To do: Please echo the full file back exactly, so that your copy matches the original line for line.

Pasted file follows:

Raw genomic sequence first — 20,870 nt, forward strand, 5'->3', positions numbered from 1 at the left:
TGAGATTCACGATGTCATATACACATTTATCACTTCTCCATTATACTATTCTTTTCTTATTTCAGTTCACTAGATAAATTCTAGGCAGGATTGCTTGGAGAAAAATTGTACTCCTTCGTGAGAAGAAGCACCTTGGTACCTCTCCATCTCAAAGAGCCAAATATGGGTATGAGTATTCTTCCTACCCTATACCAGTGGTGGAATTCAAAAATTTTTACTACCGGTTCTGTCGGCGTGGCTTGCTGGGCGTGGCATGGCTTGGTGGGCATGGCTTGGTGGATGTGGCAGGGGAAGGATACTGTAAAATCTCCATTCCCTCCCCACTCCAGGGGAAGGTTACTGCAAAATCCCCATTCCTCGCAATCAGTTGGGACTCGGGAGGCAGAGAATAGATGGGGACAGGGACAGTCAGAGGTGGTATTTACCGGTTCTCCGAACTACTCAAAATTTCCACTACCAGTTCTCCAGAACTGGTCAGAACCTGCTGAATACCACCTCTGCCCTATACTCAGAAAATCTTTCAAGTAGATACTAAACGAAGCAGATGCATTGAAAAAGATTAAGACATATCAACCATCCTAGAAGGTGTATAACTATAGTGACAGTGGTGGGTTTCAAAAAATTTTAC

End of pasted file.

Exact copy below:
Raw genomic sequence first — 20,870 nt, forward strand, 5'->3', positions numbered from 1 at the left:
TGAGATTCACGATGTCATATACACATTTATCACTTCTCCATTATACTATTCTTTTCTTATTTCAGTTCACTAGATAAATTCTAGGCAGGATTGCTTGGAGAAAAATTGTACTCCTTCGTGAGAAGAAGCACCTTGGTACCTCTCCATCTCAAAGAGCCAAATATGGGTATGAGTATTCTTCCTACCCTATACCAGTGGTGGAATTCAAAAATTTTTACTACCGGTTCTGTCGGCGTGGCTTGCTGGGCGTGGCATGGCTTGGTGGGCATGGCTTGGTGGATGTGGCAGGGGAAGGATACTGTAAAATCTCCATTCCCTCCCCACTCCAGGGGAAGGTTACTGCAAAATCCCCATTCCTCGCAATCAGTTGGGACTCGGGAGGCAGAGAATAGATGGGGACAGGGACAGTCAGAGGTGGTATTTACCGGTTCTCCGAACTACTCAAAATTTCCACTACCAGTTCTCCAGAACTGGTCAGAACCTGCTGAATACCACCTCTGCCCTATACTCAGAAAATCTTTCAAGTAGATACTAAACGAAGCAGATGCATTGAAAAAGATTAAGACATATCAACCATCCTAGAAGGTGTATAACTATAGTGACAGTGGTGGGTTTCAAAAAATTTTAC